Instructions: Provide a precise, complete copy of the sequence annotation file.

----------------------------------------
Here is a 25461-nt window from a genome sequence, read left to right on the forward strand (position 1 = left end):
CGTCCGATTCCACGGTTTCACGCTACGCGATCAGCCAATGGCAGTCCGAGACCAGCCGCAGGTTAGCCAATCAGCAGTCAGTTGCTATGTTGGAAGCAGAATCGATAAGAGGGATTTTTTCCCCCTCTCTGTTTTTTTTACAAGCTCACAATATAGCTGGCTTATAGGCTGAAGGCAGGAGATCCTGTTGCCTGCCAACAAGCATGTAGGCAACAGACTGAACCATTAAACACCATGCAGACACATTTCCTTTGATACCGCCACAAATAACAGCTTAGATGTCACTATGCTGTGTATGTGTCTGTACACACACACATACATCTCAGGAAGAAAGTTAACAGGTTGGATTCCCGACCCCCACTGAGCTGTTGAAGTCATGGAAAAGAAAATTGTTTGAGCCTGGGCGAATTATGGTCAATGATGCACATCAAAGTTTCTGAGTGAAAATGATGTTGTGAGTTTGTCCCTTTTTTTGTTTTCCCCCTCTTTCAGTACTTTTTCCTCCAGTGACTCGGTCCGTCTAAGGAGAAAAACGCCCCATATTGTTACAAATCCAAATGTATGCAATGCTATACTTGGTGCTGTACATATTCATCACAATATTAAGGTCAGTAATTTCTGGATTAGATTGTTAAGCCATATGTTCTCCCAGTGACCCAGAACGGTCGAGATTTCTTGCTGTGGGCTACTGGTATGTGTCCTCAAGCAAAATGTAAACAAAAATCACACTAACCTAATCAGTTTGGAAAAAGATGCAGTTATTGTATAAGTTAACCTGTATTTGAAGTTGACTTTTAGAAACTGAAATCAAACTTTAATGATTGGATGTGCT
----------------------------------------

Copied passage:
Here is a 25461-nt window from a genome sequence, read left to right on the forward strand (position 1 = left end):
CGTCCGATTCCACGGTTTCACGCTACGCGATCAGCCAATGGCAGTCCGAGACCAGCCGCAGGTTAGCCAATCAGCAGTCAGTTGCTATGTTGGAAGCAGAATCGATAAGAGGGATTTTTTCCCCCTCTCTGTTTTTTTTACAAGCTCACAATATAGCTGGCTTATAGGCTGAAGGCAGGAGATCCTGTTGCCTGCCAACAAGCATGTAGGCAACAGACTGAACCATTAAACACCATGCAGACACATTTCCTTTGATACCGCCACAAATAACAGCTTAGATGTCACTATGCTGTGTATGTGTCTGTACACACACACATACATCTCAGGAAGAAAGTTAACAGGTTGGATTCCCGACCCCCACTGAGCTGTTGAAGTCATGGAAAAGAAAATTGTTTGAGCCTGGGCGAATTATGGTCAATGATGCACATCAAAGTTTCTGAGTGAAAATGATGTTGTGAGTTTGTCCCTTTTTTTGTTTTCCCCCTCTTTCAGTACTTTTTCCTCCAGTGACTCGGTCCGTCTAAGGAGAAAAACGCCCCATATTGTTACAAATCCAAATGTATGCAATGCTATACTTGGTGCTGTACATATTCATCACAATATTAAGGTCAGTAATTTCTGGATTAGATTGTTAAGCCATATGTTCTCCCAGTGACCCAGAACGGTCGAGATTTCTTGCTGTGGGCTACTGGTATGTGTCCTCAAGCAAAATGTAAACAAAAATCACACTAACCTAATCAGTTTGGAAAAAGATGCAGTTATTGTATAAGTTAACCTGTATTTGAAGTTGACTTTTAGAAACTGAAATCAAACTTTAATGATTGGATGTGCT